Sunday, February 17, 2013

136. Heroism

Hoping to get C.W. on a new track, I encouraged him to try his hand at something creative, like writing. To my surprise said it was a great idea and he would jump into it with all seven of his feet. Imagine. So I wasn’t surprised to find him occupying my desk, sporting a long beard and white robe, and working over large scrolls of paper.

What’s up?”

He looked up with a patient smile. “Good morning noble friend, though rosy dawn has already flung herself high into the smog-gray sky, we welcome you.”

“Okay. I give up. What are you doing?”

“Translating,” he said.


“Yes, translating. Your species needs modern versions of your great literature. And I am the servant of the Muse.”

“You are translating what?”

“Homer,” he said. “It is about time someone drew strength from the gods and waded sword-fresh into the task.”

“Uh …”

“In short, you need updated versions of The Iliad and The Odyssey. And I’m here to do it.”

“You would update The Iliad? How?”

Oh please, weary traveler,” he said. “Your species doesn’t comprehend the idea of rich men’s sons fighting wars.” He took a breath and bowed his head. “Give me a break, oh Muse of lowly word-workers. King Priam sending his son Hector to fight to the death with Achilles? That would be like sending one of the Romney boys out to fight a Koch Brothers offspring. Why, you might even have the sons of Wall Street bankers and Halliburton CEOs slugging it out on the beaches of Troy.” He looked directly at me. “Ridiculous.”

I had to admit he had a point.

“So,” he continued, “The fighting must be done by those with the least to lose. Agamemnon’s ships will pick up African slaves on the way to Troy. Your species will understand the concept of their doing the heavy lifting, so to speak.”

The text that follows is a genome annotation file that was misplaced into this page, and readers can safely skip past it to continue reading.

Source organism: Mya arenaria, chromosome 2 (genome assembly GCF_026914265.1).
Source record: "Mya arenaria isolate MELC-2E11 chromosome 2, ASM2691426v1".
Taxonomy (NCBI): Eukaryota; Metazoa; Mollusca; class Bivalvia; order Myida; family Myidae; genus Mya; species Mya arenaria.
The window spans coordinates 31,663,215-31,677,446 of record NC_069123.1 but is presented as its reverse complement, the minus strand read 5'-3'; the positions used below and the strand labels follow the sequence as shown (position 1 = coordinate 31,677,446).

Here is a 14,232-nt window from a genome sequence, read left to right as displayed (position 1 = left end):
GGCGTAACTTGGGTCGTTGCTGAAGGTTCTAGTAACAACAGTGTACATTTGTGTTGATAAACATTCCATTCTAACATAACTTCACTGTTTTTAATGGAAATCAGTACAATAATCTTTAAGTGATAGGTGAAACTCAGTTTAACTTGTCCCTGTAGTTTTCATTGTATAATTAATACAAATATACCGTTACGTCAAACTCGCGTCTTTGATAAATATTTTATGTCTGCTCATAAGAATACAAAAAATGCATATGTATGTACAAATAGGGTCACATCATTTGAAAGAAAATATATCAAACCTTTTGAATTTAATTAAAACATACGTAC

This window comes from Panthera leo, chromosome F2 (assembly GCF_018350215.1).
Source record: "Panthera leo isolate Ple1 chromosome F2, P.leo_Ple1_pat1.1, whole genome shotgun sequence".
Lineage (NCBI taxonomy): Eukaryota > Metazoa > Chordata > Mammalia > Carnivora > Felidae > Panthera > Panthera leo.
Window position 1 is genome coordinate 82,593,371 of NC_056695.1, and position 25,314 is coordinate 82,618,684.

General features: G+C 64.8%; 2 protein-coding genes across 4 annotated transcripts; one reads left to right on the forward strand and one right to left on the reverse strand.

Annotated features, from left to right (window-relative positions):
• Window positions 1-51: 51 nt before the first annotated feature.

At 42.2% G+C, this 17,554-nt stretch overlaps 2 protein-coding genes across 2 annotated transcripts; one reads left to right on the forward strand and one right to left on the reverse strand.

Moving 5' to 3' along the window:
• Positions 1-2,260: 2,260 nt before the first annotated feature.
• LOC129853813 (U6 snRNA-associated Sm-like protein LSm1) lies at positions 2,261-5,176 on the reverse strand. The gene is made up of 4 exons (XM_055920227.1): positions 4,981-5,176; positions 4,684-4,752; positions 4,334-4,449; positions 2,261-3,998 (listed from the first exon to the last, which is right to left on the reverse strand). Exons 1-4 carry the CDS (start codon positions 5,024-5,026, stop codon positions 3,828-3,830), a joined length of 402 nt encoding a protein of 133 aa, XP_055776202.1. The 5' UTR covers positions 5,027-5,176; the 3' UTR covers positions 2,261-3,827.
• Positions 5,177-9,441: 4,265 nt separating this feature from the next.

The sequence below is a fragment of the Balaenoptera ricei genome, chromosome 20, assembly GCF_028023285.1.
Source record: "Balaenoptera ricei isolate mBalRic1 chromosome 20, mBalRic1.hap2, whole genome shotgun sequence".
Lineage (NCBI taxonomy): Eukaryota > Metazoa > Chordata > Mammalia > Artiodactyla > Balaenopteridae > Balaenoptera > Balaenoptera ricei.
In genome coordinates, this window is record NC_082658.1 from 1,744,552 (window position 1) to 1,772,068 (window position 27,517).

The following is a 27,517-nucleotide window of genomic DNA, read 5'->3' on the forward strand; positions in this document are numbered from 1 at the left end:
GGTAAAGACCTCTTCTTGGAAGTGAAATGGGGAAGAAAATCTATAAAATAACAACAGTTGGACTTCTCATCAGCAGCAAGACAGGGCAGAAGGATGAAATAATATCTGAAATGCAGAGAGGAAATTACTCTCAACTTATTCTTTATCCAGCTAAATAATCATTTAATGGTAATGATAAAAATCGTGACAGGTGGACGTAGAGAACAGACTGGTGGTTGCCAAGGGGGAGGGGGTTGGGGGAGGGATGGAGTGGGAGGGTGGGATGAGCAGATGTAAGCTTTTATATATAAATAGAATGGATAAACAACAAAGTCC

“C.W., I said. “Are you out of your mind?”

“Anyway,” he said. “This hand-to-hand combat has to go. I’ve come up with an improved version of so-called ‘Greek Fire’ that can be launched from 16 miles out to sea. The armies should not even see one another.”

“So that’s it? Slave soldiers and aerial bombardment?”

“For The Iliad. Now I’m working on The Odyssey.

“Any problems there?”

“No, just opportunities. I’m using the Kardashians as models for the Sirens.”

“Ah, …”

“And,” he said. “Penelope has to be a bit more of a ‘cougar.’”

C.W. often leaves me speechless. This was one of those times.

“And,” he said. “This bloody combat in the final scene is much too personal.”

“Too what?”

What could be more old-fashioned
than combatants in a war actually
 touching one another? C.W.
“Personal. I’ll abstract it by placing Odysseus in Pylos and Telemachus in Sparta. They will each have a god, or goddess if you wish, to undertake the actual killing in Ithaca with no danger to either of our heroes. Brilliant eh?”

“Hardly,” I said. “You can’t have great heroes killing people by proxy from half a world away with no actual contact.”

“Oh no, Mr. Know-it-all? Well, it so happens that I do actual research for my work, unlike some people.” He rummaged on the desk and retrieved a copy of a recent newspaper. He point to a headline and smirked. It read “U.S. military to give Bronze Stars to drone operators—will rank higher in honor than those received by actual on-the-ground combatants.”

I sank into my seat as Rosy Dawn dipped her cheerful fingers into every unlighted corner of the world.

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